A new story from The Her Hoop Stats Podcast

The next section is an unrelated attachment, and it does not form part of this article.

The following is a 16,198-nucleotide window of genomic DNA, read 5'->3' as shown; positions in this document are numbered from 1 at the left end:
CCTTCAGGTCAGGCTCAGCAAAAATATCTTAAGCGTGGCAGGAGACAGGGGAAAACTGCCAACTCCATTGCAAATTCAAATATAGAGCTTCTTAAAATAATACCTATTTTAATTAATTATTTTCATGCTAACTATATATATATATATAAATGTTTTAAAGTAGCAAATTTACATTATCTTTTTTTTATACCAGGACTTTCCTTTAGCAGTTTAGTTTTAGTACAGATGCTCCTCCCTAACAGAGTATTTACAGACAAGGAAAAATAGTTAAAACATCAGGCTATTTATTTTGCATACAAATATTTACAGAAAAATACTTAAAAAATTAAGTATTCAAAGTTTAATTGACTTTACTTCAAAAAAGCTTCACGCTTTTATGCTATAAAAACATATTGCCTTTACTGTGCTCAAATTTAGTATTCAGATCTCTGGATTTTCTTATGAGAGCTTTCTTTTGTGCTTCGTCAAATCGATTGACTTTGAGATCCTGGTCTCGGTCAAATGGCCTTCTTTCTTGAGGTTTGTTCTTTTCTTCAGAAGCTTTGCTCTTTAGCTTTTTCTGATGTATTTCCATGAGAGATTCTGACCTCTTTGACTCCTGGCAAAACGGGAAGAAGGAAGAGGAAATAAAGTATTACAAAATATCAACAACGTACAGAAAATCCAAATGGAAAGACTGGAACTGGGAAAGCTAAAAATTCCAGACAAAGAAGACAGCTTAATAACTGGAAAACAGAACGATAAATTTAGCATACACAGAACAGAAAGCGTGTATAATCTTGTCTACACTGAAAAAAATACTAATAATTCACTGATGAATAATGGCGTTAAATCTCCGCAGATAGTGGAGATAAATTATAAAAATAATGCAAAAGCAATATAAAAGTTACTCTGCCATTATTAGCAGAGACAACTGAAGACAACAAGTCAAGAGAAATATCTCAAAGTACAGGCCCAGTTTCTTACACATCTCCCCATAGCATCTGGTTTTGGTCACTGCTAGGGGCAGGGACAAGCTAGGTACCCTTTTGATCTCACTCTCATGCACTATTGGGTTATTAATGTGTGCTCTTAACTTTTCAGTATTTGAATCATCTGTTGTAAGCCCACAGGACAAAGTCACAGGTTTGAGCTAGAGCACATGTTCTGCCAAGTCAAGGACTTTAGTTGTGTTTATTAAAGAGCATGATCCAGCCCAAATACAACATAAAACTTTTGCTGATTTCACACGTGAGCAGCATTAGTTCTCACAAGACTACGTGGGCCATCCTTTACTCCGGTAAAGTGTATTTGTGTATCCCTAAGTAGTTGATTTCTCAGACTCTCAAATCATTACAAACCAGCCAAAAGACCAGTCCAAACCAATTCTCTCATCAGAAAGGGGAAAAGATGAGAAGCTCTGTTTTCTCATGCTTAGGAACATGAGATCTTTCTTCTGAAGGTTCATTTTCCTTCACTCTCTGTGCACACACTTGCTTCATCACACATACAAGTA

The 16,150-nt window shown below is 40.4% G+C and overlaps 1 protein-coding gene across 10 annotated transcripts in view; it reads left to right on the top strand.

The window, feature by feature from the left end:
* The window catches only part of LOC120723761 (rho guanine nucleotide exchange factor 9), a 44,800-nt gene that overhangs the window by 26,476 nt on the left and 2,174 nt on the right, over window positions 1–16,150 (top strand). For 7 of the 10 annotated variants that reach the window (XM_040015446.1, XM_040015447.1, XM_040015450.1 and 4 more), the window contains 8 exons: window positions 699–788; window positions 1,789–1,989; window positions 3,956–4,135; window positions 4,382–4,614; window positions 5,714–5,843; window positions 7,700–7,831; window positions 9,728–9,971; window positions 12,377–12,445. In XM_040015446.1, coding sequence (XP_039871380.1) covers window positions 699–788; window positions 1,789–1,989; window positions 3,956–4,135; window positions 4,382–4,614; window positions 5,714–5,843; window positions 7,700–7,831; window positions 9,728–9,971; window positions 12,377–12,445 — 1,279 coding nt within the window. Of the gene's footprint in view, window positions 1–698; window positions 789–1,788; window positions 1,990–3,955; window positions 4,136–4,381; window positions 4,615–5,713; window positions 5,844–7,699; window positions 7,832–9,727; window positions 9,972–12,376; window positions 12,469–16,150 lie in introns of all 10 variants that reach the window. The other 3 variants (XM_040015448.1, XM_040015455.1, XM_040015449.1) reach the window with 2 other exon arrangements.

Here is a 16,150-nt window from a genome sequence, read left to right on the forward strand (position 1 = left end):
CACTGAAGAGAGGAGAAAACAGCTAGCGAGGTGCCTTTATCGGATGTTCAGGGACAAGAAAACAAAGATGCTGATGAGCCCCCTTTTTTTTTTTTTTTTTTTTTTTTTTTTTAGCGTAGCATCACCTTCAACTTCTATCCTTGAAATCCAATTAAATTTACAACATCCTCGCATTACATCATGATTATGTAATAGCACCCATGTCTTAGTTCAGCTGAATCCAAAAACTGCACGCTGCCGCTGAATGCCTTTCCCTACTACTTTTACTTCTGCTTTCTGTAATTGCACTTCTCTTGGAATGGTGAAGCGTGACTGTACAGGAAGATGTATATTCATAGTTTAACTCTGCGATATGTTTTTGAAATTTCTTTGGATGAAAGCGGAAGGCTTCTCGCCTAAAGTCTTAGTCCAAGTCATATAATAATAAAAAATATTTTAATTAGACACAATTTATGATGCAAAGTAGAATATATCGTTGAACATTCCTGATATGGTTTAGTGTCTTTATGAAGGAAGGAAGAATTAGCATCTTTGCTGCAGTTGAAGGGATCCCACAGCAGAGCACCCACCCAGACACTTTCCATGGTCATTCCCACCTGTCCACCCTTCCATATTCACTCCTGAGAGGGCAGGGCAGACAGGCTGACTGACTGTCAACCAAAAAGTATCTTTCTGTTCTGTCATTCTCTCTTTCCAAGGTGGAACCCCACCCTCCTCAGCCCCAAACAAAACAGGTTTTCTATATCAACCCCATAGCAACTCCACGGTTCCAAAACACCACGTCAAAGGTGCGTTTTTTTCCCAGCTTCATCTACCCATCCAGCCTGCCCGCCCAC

It's like, well, it's not like I can change genders right now. I just, you know, but I was going berry's office and he would let green the paint off the walls about the absurdity and then I could move in. So I owe him everything. But as you guys put together your telecast, I was very impressed with you always come out of commercial break with the fit walk. And I'm like, every team in the league should be doing it and should be doing it that way because it's just structured part of the telecast and the fact that you guys always have in the times that I've tuned in, a sideline. I think every team should have a sideline reporter, and we don't in Phoenix, and I feel like we're just not serving the fans who are maximum ability because of that. Yeah. That's a great point. It's wild like the things that I'm considered with at work right now are making sure all the fonts at the same size and the PowerPoint decks have put together, you know. But like Cindy, you were part of SportsCenter in the heyday of television 'cause it's not really. Hundred pound gorilla. The cable TV without live sports to me is just, I mean, you look at stock numbers, whatever, or to look at the number of subscribers, it's just kind of not the way technology went. So you were kind of there in its heyday. And I know, I mean, I've read you talk about being on during some incredible sports moments, but for you, what was something super different that kind of changed the way you felt about sports and its connection to the people? Oh. I would say, it goes to my hardest day at work. And that was the day after K Yao passed away. I was charged with interviewing pat summit. She was so gracious to come on just hours after her dear friend had passed away. And I had put her on such a pedestal is every woman's basketball fan does. And she was tearing up and I was tearing up and it was the hardest thing I've ever had to get through. And I just kept sitting there just admiring her strength and just her commitment to wanting to share case message and the power of her life. So I miss those big platform opportunities to command people's attention. That was the one thing that ESPN did for me in particular in certain instances. And I love the jobs that I have now, whether it's packed 12 or athletes unlimited or Phoenix mercury that take up a lot of my calendar. I just don't have the reach that I did with those four little letters from Bristol. Yeah. I mean, still always do an amazing work for sure, but it's so cool to see and know, I mean, I think you can tell with Scott that felt, for example. Ever. I know. It's jealous out of name dropping people that you're like, you could probably be Bros with, but you can just tell that you're not only good at your job, but you're super passionate about sports. And that creates quality entertainment. And feeds not just males 18 to 35, but across the spectrum all the way girls coming up 5 years old talking about the New York liberty. Saw it happen like two days ago walking in Brooklyn, so really cool stuff. And I just thank you for your service to supports. Oh, thanks. No, I love that you mentioned Scott. He was always great about because you got to listen. When I'm in a SportsCenter meeting, I was the one that was always, oh, we're just going to put up a graphic that the liberty are playing the mercury. And I'm like, we're not going to have 15 seconds of video with that. So when that graphic came on, trust and believe, I gave 45 seconds of content and break down about that one game. And Scott, when I would work with him, he could have complained, but he's like, no, that's great. Yeah, who should I Diana to Rossi? Okay, you got a penny Taylor all right. And he would chime in and get on board. So the bosses wouldn't give me static back. He was a great ally in that respect. Would you say the culture was like that across ESPN? Like as far as like the anchors go, like, to be on that platform, you had to possess a certain passion about sports. Oh, 1000%. Yeah, no. You didn't get hired because you were a fan of breaking down numbers on the stock market. It was where'd you grow up, what were you a fan of? What are you passionate about? All of that. And it was funny because there was a time in the early 2000s. Well, late 90s, before I got there, I got there late 99, September ish. Where Stuart Scott is blowing up, rich eisen, all of that. Dan Patrick. So it was becoming those guys being bigger personalities than SportsCenter. You know, people were tuning in because they wanted to cease to and that whole deal and the bosses wanted to tamp that down, right? They're like, nobody's bigger than ESPN blah blah blah. And so they put out this edict, you can not say what school you graduated from. You can't cheer extra hard, blah, blah, blah. Wow. Stewart's got like, take your little rule. He would just be out there, you know, North Carolina this,

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